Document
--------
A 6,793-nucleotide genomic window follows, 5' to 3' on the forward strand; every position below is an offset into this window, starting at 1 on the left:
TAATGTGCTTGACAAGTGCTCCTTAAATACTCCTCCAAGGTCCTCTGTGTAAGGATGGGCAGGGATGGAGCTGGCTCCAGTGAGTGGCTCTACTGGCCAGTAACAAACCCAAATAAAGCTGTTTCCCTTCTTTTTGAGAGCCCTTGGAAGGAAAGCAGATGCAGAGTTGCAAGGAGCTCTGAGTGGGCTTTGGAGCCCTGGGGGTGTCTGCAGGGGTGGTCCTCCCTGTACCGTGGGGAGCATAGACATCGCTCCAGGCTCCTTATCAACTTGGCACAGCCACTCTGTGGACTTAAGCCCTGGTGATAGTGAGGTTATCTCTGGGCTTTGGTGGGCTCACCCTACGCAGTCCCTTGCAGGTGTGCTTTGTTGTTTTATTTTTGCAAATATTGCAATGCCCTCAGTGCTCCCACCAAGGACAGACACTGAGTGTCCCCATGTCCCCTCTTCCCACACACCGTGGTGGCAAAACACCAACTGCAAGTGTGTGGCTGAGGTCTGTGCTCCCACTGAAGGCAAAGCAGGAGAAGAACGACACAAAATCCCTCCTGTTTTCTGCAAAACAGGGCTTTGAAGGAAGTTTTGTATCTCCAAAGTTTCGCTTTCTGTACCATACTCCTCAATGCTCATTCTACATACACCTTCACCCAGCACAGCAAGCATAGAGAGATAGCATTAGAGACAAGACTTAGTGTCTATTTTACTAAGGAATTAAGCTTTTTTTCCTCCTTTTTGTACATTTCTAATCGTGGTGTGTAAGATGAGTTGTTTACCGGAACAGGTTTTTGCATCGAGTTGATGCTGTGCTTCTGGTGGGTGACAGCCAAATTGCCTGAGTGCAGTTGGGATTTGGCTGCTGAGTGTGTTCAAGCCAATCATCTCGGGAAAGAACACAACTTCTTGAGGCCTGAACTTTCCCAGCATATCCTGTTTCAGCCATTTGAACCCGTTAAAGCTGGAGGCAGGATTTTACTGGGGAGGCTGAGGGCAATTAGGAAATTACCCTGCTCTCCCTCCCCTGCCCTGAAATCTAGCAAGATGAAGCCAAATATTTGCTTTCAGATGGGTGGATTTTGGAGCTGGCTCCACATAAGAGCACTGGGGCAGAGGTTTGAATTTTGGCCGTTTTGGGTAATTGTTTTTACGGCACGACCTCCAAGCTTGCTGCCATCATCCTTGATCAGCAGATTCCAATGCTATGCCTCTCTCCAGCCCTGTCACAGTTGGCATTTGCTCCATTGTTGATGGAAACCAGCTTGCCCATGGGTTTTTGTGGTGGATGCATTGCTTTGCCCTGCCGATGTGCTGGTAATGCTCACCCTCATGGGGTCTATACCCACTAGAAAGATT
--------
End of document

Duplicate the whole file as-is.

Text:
A 6,793-nucleotide genomic window follows, 5' to 3' on the forward strand; every position below is an offset into this window, starting at 1 on the left:
TAATGTGCTTGACAAGTGCTCCTTAAATACTCCTCCAAGGTCCTCTGTGTAAGGATGGGCAGGGATGGAGCTGGCTCCAGTGAGTGGCTCTACTGGCCAGTAACAAACCCAAATAAAGCTGTTTCCCTTCTTTTTGAGAGCCCTTGGAAGGAAAGCAGATGCAGAGTTGCAAGGAGCTCTGAGTGGGCTTTGGAGCCCTGGGGGTGTCTGCAGGGGTGGTCCTCCCTGTACCGTGGGGAGCATAGACATCGCTCCAGGCTCCTTATCAACTTGGCACAGCCACTCTGTGGACTTAAGCCCTGGTGATAGTGAGGTTATCTCTGGGCTTTGGTGGGCTCACCCTACGCAGTCCCTTGCAGGTGTGCTTTGTTGTTTTATTTTTGCAAATATTGCAATGCCCTCAGTGCTCCCACCAAGGACAGACACTGAGTGTCCCCATGTCCCCTCTTCCCACACACCGTGGTGGCAAAACACCAACTGCAAGTGTGTGGCTGAGGTCTGTGCTCCCACTGAAGGCAAAGCAGGAGAAGAACGACACAAAATCCCTCCTGTTTTCTGCAAAACAGGGCTTTGAAGGAAGTTTTGTATCTCCAAAGTTTCGCTTTCTGTACCATACTCCTCAATGCTCATTCTACATACACCTTCACCCAGCACAGCAAGCATAGAGAGATAGCATTAGAGACAAGACTTAGTGTCTATTTTACTAAGGAATTAAGCTTTTTTTCCTCCTTTTTGTACATTTCTAATCGTGGTGTGTAAGATGAGTTGTTTACCGGAACAGGTTTTTGCATCGAGTTGATGCTGTGCTTCTGGTGGGTGACAGCCAAATTGCCTGAGTGCAGTTGGGATTTGGCTGCTGAGTGTGTTCAAGCCAATCATCTCGGGAAAGAACACAACTTCTTGAGGCCTGAACTTTCCCAGCATATCCTGTTTCAGCCATTTGAACCCGTTAAAGCTGGAGGCAGGATTTTACTGGGGAGGCTGAGGGCAATTAGGAAATTACCCTGCTCTCCCTCCCCTGCCCTGAAATCTAGCAAGATGAAGCCAAATATTTGCTTTCAGATGGGTGGATTTTGGAGCTGGCTCCACATAAGAGCACTGGGGCAGAGGTTTGAATTTTGGCCGTTTTGGGTAATTGTTTTTACGGCACGACCTCCAAGCTTGCTGCCATCATCCTTGATCAGCAGATTCCAATGCTATGCCTCTCTCCAGCCCTGTCACAGTTGGCATTTGCTCCATTGTTGATGGAAACCAGCTTGCCCATGGGTTTTTGTGGTGGATGCATTGCTTTGCCCTGCCGATGTGCTGGTAATGCTCACCCTCATGGGGTCTATACCCACTAGAAAGATT